Supplemental Security Income is an income supplement program but isnt funded by Social Security, rather by general tax revenues. SSI is for those with disabilities who have little income or need help with basic necessities. Receiving SSI will affect benefits from other government programs, so it is important to understand what SSI means for you. Also, many times with SSI, you are eligible for Medicaid.

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    What Is Disability Retroactive Pay

    SSDI retroactive pay is the amount of money owing to you for the period you were disabled prior to applying for SSDI. The SSA will pay you SSDI payments for a period of up to one year previous to your application date, if you were eligible at the time. There are two types of retroactive pay: past due and future.

    You are entitled to receive retroactive pay if you met the eligibility requirements for SSDI benefits on or before the filing deadline and you completed the necessary steps to apply for these benefits. If this is the case, then you should expect to receive notification from the SSA that it has started processing your application. Once your application is approved, you will be notified of your initial benefit payment date.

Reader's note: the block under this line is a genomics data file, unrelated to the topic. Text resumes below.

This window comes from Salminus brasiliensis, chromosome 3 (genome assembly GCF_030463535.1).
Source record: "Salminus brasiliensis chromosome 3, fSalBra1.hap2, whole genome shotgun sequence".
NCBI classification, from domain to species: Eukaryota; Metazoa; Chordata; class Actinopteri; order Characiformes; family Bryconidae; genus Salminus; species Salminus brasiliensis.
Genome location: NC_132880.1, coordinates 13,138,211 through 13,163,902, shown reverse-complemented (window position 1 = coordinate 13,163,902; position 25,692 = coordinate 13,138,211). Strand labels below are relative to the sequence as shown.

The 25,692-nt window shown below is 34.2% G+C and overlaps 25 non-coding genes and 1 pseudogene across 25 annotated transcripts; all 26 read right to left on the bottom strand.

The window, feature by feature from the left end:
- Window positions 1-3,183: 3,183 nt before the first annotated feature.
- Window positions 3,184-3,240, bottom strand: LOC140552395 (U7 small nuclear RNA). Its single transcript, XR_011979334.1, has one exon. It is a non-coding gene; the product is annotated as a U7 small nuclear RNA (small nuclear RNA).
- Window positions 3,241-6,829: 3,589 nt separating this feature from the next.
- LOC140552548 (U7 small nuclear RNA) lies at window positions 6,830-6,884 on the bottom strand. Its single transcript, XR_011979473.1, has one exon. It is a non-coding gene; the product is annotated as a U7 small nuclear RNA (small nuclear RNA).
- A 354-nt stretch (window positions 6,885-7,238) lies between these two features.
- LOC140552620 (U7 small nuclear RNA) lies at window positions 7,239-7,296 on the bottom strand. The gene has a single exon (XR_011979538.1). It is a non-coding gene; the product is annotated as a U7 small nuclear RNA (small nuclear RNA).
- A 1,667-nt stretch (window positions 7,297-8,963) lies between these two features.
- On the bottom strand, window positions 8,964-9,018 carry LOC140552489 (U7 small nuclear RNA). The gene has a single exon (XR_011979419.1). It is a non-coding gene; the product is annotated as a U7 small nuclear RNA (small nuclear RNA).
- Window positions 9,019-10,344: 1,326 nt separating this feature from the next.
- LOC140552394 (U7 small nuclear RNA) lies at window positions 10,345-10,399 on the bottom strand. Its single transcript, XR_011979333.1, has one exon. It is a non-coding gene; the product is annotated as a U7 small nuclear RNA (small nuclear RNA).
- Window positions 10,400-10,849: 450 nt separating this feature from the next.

If you fail to meet the eligibility requirements for SSDI benefits or you file an incomplete application, then you won’t get any benefits backdated to the day you filed your application. However, if you can prove that you were disabled prior to the filing deadline and your claim is still being processed, then the SSA may decide to give you retroactive pay. In this case, the SSA will notify you when more than one year has passed since your application was filed and it believes you were disabled. At this point, you can either accept this award or pass it on to another person. You cannot both accept and reject an award at the same time whichever action you take first will override the other.